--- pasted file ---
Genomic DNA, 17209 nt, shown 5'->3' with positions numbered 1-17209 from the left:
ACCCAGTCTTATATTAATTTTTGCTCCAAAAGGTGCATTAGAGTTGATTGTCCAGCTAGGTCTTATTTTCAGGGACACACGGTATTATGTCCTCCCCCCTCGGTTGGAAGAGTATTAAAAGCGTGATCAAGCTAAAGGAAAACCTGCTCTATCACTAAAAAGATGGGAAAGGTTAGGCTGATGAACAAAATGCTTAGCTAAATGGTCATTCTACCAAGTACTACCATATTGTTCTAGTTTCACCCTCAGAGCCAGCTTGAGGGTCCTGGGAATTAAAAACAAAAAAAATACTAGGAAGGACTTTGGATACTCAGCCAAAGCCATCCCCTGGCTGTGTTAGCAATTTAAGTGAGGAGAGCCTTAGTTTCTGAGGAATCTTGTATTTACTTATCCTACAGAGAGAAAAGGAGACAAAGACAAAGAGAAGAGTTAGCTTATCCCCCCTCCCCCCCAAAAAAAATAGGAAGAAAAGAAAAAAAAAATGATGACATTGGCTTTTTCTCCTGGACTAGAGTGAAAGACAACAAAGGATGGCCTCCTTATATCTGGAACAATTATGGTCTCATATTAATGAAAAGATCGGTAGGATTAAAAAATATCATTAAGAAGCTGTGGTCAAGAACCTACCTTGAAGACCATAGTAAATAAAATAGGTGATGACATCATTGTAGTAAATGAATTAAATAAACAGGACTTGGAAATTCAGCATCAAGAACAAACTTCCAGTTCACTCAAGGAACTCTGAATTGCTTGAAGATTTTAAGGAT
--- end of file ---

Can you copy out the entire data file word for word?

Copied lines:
Genomic DNA, 17209 nt, shown 5'->3' with positions numbered 1-17209 from the left:
ACCCAGTCTTATATTAATTTTTGCTCCAAAAGGTGCATTAGAGTTGATTGTCCAGCTAGGTCTTATTTTCAGGGACACACGGTATTATGTCCTCCCCCCTCGGTTGGAAGAGTATTAAAAGCGTGATCAAGCTAAAGGAAAACCTGCTCTATCACTAAAAAGATGGGAAAGGTTAGGCTGATGAACAAAATGCTTAGCTAAATGGTCATTCTACCAAGTACTACCATATTGTTCTAGTTTCACCCTCAGAGCCAGCTTGAGGGTCCTGGGAATTAAAAACAAAAAAAATACTAGGAAGGACTTTGGATACTCAGCCAAAGCCATCCCCTGGCTGTGTTAGCAATTTAAGTGAGGAGAGCCTTAGTTTCTGAGGAATCTTGTATTTACTTATCCTACAGAGAGAAAAGGAGACAAAGACAAAGAGAAGAGTTAGCTTATCCCCCCTCCCCCCCAAAAAAAATAGGAAGAAAAGAAAAAAAAAATGATGACATTGGCTTTTTCTCCTGGACTAGAGTGAAAGACAACAAAGGATGGCCTCCTTATATCTGGAACAATTATGGTCTCATATTAATGAAAAGATCGGTAGGATTAAAAAATATCATTAAGAAGCTGTGGTCAAGAACCTACCTTGAAGACCATAGTAAATAAAATAGGTGATGACATCATTGTAGTAAATGAATTAAATAAACAGGACTTGGAAATTCAGCATCAAGAACAAACTTCCAGTTCACTCAAGGAACTCTGAATTGCTTGAAGATTTTAAGGAT